Top 5 Must-Read Books for Women Who Want to Lead
Updated: Feb 11
As a Leadership Coach dedicated to helping women be more authentic, confident, and influential in their work and lives, I devour books on leadership. I cannot get enough of them. The second a new bestseller comes out, it’s on my Amazon wish list. Chances are if you can name it, I have read it. Of course, being a Mompreneur means I don’t actually have time to read books. So I’ve learned to listen to them. I listen to audiobooks every chance I get. When I get dressed in the morning, I listen when I take a lunch break, while I’m driving my car, while I make dinner, and when I clean the house. (The last one being the least frequent thing I do.) And did you know that the Kindle Fire will read books to you? This is my new favorite discovery! If a book isn’t published on audible, I listen to it on my Kindle Fire. Now I promise you, this is not a paid post for Amazon. It’s just one of my favorite hacks for balancing it all.
Listening to books helps me get what I need while I’m doing for others. This multitasking satisfies my hyperdrive for productivity. It also nourishes my need for the latest knowledge and insight into leadership, which I crave like its chocolate. So with all that said, of all the leadership books I’ve read, these are the top five women who want to lead must read!
Brené Brown is my leadership guru. She has researched leadership, courage, vulnerability, shame, and empathy for twenty years. She has 5 New York Times Best Sellers, and Dare To Lead is her latest book. I love it the most because it includes the essential ideas and lessons from her all of the four previous books and her latest findings and applies them specifically to leadership. We all struggle with shame, doubt, and being vulnerable. Brené Brown provides a new set of tools to help you overcome these feelings and lead with courage. I refer back to it time and time again. I especially love that she narrates her audiobooks, so listening to it is like having Brené Brown personally coach you.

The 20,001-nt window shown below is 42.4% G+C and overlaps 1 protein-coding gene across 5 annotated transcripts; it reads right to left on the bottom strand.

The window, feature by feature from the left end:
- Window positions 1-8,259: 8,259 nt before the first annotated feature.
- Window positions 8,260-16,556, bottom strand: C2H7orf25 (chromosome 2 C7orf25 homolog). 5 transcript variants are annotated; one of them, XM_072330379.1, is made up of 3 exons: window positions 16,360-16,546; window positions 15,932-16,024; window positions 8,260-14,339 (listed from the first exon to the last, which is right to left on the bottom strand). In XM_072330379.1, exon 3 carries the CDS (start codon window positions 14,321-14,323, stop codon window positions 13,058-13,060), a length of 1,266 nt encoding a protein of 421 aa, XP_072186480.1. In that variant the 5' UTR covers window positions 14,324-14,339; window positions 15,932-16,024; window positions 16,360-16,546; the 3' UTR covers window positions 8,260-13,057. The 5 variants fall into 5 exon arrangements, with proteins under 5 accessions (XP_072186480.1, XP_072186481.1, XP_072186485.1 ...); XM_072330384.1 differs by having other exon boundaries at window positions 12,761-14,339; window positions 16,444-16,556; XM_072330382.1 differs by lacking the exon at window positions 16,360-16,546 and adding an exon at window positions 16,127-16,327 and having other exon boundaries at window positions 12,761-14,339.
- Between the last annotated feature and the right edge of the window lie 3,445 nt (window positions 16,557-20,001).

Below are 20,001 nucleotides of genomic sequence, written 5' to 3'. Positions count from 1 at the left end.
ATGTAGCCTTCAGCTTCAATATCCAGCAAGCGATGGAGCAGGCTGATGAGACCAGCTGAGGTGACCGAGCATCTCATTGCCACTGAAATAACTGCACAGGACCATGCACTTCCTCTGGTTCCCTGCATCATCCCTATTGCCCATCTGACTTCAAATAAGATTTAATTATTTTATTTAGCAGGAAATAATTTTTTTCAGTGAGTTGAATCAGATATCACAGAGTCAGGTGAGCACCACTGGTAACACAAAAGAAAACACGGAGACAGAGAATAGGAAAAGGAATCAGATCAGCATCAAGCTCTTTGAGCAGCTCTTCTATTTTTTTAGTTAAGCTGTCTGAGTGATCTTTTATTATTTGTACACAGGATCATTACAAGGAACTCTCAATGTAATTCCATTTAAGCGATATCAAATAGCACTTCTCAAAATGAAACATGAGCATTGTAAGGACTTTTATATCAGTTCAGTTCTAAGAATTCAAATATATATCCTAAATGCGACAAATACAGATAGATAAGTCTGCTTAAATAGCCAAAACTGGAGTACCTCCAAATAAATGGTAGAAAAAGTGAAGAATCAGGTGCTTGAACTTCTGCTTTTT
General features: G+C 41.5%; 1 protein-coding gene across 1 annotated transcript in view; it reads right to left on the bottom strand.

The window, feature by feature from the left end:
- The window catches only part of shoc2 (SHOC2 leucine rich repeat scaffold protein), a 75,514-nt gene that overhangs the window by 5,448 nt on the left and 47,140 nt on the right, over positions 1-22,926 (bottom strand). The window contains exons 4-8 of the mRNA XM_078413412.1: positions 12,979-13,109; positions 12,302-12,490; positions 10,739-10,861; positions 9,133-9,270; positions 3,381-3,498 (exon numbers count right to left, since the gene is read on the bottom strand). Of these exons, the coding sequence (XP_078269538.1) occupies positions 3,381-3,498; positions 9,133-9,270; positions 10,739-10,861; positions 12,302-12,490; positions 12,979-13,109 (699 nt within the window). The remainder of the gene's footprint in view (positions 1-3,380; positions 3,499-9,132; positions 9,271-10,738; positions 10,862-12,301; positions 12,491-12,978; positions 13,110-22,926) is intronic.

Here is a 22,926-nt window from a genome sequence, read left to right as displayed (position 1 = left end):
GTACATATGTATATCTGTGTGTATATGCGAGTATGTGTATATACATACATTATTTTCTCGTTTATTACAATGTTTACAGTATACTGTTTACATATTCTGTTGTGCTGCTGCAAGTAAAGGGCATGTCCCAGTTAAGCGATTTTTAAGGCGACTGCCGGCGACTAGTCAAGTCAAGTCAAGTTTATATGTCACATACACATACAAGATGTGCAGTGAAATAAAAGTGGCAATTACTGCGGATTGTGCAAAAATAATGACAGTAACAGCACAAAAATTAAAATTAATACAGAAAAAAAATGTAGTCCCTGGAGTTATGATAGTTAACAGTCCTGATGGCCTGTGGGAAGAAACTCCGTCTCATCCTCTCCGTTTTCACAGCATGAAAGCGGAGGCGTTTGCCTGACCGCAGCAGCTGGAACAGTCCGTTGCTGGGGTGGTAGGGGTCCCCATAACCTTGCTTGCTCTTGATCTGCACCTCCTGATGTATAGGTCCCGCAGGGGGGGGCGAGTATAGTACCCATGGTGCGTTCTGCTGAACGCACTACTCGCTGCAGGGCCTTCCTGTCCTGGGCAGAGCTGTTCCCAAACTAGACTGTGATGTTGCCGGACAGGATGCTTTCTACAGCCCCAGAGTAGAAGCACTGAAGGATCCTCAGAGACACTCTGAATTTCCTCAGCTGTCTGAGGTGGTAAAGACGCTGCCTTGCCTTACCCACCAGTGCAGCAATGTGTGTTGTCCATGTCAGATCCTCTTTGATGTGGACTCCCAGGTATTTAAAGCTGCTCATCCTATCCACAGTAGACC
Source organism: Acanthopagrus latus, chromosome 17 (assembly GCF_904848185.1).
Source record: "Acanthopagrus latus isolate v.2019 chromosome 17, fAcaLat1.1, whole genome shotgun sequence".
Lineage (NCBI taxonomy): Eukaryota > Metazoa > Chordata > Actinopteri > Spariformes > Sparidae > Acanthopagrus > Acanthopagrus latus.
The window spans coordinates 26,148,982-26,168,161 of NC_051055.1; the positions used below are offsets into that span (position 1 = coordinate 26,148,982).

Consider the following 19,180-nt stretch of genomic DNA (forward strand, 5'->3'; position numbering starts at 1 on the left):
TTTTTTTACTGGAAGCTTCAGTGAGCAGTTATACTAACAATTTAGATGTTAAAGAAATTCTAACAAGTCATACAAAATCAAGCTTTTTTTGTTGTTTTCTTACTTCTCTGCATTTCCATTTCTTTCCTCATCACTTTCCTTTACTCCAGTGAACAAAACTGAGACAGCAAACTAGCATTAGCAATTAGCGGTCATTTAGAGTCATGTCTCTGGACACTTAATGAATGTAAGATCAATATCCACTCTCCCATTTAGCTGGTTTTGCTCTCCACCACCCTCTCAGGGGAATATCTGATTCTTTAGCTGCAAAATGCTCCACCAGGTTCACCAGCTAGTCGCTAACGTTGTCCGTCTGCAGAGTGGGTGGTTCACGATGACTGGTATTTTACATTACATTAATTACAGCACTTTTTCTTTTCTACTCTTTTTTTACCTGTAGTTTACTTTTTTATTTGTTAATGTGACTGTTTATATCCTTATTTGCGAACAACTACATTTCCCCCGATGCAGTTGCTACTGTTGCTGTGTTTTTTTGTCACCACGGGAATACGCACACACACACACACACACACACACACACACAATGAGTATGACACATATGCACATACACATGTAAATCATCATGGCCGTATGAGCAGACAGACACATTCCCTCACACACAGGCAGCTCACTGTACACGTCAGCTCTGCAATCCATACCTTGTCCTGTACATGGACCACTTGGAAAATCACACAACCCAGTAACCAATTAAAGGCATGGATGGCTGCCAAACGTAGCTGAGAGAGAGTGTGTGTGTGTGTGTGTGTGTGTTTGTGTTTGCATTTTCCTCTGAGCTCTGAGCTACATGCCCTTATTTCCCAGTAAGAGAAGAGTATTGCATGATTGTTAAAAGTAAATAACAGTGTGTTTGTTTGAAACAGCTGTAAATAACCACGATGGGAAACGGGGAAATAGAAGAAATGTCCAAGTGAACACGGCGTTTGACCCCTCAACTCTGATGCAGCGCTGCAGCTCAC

In her introduction, she shares the #1 behavior that leaders worldwide say get in their way: avoiding tough conversations, including giving honest, productive feedback. That’s why the next book is on this list.
Whether it’s a lack of courage, a lack of skills, or the cultural pressure to be “nice” and “likable” that is holding you back from having tough conversations, this book will help. The key to effective leadership is the ability to have productive discussions when the stakes are high and emotions are charged. This requires every tool in the box from self-awareness, group dynamics, vulnerability, courage, active listening, and tactful dialogue. This book will teach you those specific skills and techniques.
Do you know or strongly suspect you make less than your male colleagues? Do you dread being asked your salary requirements in an interview because you know you’re likely to undervalue yourself? I know I have. And I am so grateful to Mika Brzezinski for sharing that even women on-screen struggle with this. She courageously shares her journey from working twice as hard for a whole lot less than her co-host to realizing her worth and demanding it. She openly admits that there is not one specific strategy for women to get paid what they are worth and that we are all navigating this obstacle. So she shares a variety of stories and strategies successful women have used that worked for them. Reading this book will give you confidence and the ability to get paid what you truly deserve.
Who doesn’t love Michelle Obama? Of course, her memoir is inspiring, but not for the reason you might think. My biggest take away from her book, and why I recommend it, is because of one question she asks herself over and over again. “Am I good enough?” That’s right. Even Michelle Obama grapples with self-doubt and worrying if she’s good enough. I found that incredibly liberating! I am so happy to have something in common with Michelle Obama, even if it is imposter syndrome. Now, every time that voice speaks up in my head, I remind myself that even Michelle Obama has that voice, and then it’s full of sh#$%. I acknowledge it, call it what is, a liar, and then tell it to shut up.
Listening to this book is a treat because she narrates it herself. There’s nothing better than hearing someone tell their own story in their own words. I also recommend her companion journal Becoming: A Guide for Discovering Your Voice.
Speaking of telling your own story, this book will show you how to use your life stories to get the results you want. Kindra Hall is an expert storyteller and motivational speaker. I first heard her speak at a conference, then I followed her on social media, and then I read her book. She gives the best examples and formulas for telling compelling stories. More importantly, she teaches how to use them to magically persuade your audience without them even knowing! Learning how to use stories to teach and persuade is a Leadership superpower you definitely want to master. Listening to Kindra Hall is a great way to learn how to write your story and deliver your story. These are two distinct skills that will help you become an engaging public speaker and effective influencer. You can listen to Kindra Hall tell her stories with the audiobook.